Graphene could be the future of expanding 3D printing to areas that, so far, this technology is not yet able to reach. A new technique promises to 3D print with graphene using laser light. The process is called optical forging, and it could lower the cost of 3D printing, as well as speed up the process, and finally enable more complex objects to be 3D printed.
Researchers from Finland and Taiwan have discovered how graphene, a single-atom-thin layer of carbon, can be forged into three-dimensional objects by using laser light. A striking illustration was provided when the researchers fabricated a pyramid with a height of 60 nm, which is about 200 times larger than the thickness of a graphene sheet. The pyramid was so small that it would easily fit on a single strand of hair. The research was supported by the Academy of Finland and the Ministry of Science and Technology of the Republic of China.
Graphene is a close relative to graphite, which consists of millions of layers of graphene and can be found in common pencil tips. After graphene was first isolated in 2004, researchers have learned to routinely produce and handle it. Graphene can be used to make electronic and optoelectronic devices, such as transistors, photodetectors and sensors. In future, we will probably see an increasing number of products containing graphene.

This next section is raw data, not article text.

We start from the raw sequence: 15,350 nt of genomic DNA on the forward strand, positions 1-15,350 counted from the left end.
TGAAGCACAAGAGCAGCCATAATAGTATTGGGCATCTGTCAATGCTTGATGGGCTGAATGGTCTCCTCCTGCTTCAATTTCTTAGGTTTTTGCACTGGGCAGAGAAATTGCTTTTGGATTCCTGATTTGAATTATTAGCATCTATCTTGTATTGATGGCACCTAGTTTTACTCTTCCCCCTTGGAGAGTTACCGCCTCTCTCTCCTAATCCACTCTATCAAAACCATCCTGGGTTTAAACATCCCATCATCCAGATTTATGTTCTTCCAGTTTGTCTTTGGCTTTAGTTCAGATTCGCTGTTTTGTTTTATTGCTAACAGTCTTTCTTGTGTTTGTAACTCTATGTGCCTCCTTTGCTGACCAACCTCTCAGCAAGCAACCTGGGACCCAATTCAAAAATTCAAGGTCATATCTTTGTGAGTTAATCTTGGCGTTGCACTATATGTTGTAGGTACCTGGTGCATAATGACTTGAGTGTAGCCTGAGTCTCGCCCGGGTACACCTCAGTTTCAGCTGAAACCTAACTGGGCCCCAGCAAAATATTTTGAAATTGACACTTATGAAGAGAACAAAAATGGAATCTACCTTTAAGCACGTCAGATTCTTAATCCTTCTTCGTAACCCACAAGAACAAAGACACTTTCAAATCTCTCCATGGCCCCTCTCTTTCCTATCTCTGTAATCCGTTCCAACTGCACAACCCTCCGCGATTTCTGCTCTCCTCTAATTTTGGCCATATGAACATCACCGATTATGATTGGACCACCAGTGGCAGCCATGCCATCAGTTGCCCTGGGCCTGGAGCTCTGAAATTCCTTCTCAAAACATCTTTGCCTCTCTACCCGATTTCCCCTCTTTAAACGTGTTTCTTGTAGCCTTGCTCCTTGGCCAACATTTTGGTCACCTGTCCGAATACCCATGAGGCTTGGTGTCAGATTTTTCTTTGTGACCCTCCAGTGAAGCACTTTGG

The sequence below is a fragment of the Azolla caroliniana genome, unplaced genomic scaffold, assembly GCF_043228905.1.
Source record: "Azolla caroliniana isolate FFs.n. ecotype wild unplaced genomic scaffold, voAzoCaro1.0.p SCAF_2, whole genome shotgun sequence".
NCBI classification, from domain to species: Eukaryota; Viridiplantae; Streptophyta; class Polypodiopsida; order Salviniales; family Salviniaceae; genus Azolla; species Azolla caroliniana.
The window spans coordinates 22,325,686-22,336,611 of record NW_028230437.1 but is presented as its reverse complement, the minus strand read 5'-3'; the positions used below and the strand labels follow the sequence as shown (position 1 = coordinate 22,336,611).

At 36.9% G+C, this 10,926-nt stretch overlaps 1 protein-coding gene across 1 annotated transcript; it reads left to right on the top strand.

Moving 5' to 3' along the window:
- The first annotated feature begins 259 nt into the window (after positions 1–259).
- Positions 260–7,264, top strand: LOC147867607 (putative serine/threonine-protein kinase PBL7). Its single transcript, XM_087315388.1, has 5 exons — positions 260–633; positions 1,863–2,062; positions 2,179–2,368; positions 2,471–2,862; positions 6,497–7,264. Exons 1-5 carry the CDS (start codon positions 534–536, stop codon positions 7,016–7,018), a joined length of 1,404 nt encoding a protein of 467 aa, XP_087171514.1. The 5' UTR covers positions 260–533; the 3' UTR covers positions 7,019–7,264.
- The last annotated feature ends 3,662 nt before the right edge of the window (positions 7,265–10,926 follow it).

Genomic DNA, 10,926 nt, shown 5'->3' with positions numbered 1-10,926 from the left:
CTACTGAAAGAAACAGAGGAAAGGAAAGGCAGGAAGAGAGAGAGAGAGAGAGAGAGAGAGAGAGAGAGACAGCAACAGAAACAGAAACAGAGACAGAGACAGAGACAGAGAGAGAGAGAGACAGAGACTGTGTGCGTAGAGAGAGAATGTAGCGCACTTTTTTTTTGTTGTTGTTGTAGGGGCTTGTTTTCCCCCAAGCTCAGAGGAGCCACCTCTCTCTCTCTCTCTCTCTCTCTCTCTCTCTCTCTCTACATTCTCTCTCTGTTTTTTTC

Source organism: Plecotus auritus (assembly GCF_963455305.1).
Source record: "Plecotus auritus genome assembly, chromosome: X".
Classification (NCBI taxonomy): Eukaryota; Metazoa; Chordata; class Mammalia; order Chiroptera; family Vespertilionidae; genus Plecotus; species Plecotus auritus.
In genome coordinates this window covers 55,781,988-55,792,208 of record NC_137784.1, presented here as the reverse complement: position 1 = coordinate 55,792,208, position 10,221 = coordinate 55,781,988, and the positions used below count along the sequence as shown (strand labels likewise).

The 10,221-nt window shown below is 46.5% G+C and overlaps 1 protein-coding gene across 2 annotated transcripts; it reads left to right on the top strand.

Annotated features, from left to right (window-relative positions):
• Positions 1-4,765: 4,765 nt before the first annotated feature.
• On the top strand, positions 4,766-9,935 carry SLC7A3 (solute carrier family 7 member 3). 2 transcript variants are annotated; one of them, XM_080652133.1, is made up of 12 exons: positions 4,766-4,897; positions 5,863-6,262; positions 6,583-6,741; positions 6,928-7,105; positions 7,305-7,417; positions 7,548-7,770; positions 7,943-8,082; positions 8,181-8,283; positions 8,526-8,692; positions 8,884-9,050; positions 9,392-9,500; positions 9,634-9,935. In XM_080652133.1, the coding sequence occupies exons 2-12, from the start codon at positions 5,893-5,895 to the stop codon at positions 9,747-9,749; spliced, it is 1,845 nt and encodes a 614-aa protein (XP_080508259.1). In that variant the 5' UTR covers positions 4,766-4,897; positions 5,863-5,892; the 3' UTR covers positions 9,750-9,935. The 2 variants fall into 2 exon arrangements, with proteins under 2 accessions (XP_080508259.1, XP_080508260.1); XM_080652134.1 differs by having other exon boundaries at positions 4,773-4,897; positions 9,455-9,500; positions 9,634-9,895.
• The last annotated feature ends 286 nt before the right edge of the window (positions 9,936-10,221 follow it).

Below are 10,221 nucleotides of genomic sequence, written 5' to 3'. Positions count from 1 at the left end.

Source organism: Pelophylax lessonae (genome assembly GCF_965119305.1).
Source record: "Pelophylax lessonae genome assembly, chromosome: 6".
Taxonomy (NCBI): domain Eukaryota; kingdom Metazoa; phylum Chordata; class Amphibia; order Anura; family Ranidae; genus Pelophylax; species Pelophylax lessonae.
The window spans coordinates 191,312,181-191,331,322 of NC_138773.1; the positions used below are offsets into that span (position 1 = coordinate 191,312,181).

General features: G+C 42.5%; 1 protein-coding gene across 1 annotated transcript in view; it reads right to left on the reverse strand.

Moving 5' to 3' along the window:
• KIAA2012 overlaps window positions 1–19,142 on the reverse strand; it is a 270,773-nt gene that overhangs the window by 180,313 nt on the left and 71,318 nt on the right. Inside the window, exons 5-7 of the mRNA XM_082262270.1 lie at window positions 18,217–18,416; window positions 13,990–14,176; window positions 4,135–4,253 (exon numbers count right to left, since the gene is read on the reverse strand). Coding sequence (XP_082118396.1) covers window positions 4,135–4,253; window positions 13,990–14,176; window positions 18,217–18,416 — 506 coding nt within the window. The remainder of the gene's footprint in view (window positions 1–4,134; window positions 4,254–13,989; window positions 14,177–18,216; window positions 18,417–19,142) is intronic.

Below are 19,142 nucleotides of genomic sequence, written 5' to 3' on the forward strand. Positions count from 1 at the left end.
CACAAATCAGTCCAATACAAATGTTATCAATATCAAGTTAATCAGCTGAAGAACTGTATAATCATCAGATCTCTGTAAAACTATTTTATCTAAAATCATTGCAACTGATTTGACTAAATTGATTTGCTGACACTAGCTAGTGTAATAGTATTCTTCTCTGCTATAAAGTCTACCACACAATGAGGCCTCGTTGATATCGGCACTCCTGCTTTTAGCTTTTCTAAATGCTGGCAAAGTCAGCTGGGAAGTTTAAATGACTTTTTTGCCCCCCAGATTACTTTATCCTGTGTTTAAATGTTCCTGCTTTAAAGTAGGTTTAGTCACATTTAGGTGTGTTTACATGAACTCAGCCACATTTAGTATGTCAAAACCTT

“We call this technique optical forging, since the process resembles forging metals into 3D shapes with a hammer. In our case, a laser beam is the hammer that forges graphene into 3D shapes,” explains Professor Mika Pettersson, who led the experimental team at the Nanoscience Center of the University of Jyväskylä, Finland. “The beauty of the technique is that it’s fast and easy to use; it doesn’t require any additional chemicals or processing. Despite the simplicity of the technique, we were very surprised initially when we observed that the laser beam induced such substantial changes on graphene. It took a while to understand what was happening.”
“At first, we were flabbergasted. The experimental data simply made no sense,” says Dr Pekka Koskinen, who was responsible for the theory. “But gradually, by close interplay between experiments and computer simulations, the actuality of 3D shapes and their formation mechanism started to become clear.”
“When we first examined the irradiated graphene, we were expecting to find traces of chemical species incorporated into the graphene, but we couldn’t find any. After some more careful inspections, we concluded that it must be purely structural defects, rather than chemical doping, that are responsible for such dramatic changes on graphene,” explains Associate Professor Wei Yen Woon from Taiwan, who led the experimental group that carried out X-ray photoelectron spectroscopy at the synchrotron facility.